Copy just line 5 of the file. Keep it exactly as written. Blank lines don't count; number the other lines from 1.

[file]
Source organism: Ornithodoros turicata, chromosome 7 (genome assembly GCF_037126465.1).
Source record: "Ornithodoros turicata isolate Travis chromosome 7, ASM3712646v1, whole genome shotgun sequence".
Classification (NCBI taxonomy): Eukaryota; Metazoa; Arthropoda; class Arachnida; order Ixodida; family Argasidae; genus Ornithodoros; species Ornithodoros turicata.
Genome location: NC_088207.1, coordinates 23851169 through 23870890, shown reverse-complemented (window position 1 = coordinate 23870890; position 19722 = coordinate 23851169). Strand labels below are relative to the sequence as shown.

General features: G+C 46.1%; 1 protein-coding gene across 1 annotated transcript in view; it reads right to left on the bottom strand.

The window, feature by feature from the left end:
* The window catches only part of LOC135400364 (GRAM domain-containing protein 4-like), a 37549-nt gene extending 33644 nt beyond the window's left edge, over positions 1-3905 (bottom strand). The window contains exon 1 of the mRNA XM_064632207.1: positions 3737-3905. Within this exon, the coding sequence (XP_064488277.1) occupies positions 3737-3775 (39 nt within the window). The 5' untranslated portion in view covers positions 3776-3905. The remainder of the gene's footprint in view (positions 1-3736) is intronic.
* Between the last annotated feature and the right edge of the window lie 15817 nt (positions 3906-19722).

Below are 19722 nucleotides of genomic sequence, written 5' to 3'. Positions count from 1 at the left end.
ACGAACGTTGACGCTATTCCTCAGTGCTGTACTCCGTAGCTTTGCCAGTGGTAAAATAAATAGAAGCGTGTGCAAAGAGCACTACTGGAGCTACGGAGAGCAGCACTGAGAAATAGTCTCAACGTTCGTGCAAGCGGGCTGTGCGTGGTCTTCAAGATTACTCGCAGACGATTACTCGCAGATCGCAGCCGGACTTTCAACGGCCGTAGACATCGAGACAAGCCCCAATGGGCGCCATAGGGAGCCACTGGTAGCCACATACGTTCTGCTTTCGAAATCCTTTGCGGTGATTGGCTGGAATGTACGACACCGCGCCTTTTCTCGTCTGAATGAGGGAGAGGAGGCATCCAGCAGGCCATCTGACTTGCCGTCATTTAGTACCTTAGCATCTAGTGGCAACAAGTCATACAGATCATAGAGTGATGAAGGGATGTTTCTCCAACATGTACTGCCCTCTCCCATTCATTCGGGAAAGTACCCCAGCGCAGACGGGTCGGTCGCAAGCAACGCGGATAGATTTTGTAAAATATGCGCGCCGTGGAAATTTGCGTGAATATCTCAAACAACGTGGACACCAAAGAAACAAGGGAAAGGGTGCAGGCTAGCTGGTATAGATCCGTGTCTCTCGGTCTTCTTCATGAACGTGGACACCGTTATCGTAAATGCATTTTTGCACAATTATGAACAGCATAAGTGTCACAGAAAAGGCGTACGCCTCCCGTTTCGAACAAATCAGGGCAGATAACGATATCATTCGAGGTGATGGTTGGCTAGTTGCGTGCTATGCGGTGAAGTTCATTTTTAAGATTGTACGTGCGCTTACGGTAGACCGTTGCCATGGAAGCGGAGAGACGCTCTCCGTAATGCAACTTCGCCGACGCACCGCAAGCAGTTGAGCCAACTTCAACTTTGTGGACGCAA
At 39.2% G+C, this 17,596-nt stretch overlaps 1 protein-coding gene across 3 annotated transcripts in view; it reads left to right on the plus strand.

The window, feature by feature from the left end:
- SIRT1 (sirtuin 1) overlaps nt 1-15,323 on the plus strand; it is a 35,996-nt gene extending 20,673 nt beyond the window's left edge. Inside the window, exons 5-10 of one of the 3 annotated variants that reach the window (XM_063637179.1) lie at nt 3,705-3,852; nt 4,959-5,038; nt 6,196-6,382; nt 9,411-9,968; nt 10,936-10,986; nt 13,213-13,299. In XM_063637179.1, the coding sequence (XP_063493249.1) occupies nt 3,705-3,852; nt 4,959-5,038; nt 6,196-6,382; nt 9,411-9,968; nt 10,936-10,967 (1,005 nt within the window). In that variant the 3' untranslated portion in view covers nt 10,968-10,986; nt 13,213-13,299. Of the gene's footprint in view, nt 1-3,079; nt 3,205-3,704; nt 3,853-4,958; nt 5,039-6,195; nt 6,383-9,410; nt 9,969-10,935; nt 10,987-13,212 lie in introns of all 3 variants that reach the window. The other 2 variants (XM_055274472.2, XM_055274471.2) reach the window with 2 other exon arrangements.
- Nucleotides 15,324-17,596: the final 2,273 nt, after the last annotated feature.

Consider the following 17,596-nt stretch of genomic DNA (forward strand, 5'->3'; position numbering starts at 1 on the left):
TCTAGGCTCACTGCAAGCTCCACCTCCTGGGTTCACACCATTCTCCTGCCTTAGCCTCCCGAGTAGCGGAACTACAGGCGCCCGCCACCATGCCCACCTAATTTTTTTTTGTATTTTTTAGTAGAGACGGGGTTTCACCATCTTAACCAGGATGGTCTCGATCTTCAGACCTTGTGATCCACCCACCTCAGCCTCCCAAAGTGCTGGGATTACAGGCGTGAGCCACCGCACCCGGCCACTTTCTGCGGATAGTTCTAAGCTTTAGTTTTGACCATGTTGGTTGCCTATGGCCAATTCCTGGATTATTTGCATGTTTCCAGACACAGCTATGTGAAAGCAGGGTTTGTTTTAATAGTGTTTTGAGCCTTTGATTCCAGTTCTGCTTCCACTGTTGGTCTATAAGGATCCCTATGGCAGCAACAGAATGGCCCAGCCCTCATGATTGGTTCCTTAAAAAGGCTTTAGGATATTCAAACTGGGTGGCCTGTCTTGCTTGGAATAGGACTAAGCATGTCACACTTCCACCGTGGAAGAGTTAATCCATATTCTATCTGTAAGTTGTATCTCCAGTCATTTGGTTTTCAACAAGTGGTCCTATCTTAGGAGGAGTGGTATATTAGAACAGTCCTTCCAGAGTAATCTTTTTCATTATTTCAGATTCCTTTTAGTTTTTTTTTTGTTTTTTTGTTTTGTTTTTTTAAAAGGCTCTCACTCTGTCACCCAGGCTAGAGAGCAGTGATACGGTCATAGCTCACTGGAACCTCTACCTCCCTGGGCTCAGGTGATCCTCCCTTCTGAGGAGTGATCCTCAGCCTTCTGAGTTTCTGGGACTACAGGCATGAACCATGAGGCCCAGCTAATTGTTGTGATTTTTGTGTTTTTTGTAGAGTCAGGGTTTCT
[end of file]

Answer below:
General features: G+C 46.1%; 1 protein-coding gene across 1 annotated transcript in view; it reads right to left on the bottom strand.